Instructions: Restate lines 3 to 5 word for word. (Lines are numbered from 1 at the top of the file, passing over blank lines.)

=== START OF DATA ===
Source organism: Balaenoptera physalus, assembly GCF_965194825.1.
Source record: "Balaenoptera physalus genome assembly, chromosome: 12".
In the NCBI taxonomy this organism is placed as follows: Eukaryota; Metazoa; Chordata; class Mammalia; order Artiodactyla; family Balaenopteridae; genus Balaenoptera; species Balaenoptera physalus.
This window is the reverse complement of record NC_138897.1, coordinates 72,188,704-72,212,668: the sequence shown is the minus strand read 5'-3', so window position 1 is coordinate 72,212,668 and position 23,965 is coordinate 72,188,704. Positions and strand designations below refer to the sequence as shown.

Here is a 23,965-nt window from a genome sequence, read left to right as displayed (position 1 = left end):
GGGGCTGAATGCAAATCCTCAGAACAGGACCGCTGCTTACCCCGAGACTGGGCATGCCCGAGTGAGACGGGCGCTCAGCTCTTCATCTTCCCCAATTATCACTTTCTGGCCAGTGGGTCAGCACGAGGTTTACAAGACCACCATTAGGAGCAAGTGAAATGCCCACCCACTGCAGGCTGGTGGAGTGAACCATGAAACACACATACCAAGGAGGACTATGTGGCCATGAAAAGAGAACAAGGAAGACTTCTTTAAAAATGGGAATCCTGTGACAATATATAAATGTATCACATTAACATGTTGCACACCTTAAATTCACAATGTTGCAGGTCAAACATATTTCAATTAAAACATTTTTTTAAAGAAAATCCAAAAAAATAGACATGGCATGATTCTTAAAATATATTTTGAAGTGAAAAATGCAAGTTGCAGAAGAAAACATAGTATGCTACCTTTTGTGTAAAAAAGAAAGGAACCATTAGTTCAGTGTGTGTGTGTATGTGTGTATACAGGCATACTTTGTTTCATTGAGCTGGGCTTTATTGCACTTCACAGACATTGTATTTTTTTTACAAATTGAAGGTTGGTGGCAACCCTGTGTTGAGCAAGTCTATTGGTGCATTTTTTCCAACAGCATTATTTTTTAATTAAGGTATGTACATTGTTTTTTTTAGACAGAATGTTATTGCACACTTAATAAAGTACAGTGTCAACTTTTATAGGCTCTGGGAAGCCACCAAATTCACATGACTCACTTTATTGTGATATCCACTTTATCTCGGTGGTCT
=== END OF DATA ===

In the NCBI taxonomy this organism is placed as follows: Eukaryota; Metazoa; Chordata; class Mammalia; order Artiodactyla; family Balaenopteridae; genus Balaenoptera; species Balaenoptera physalus.
This window is the reverse complement of record NC_138897.1, coordinates 72,188,704-72,212,668: the sequence shown is the minus strand read 5'-3', so window position 1 is coordinate 72,212,668 and position 23,965 is coordinate 72,188,704. Positions and strand designations below refer to the sequence as shown.

Here is a 23,965-nt window from a genome sequence, read left to right as displayed (position 1 = left end):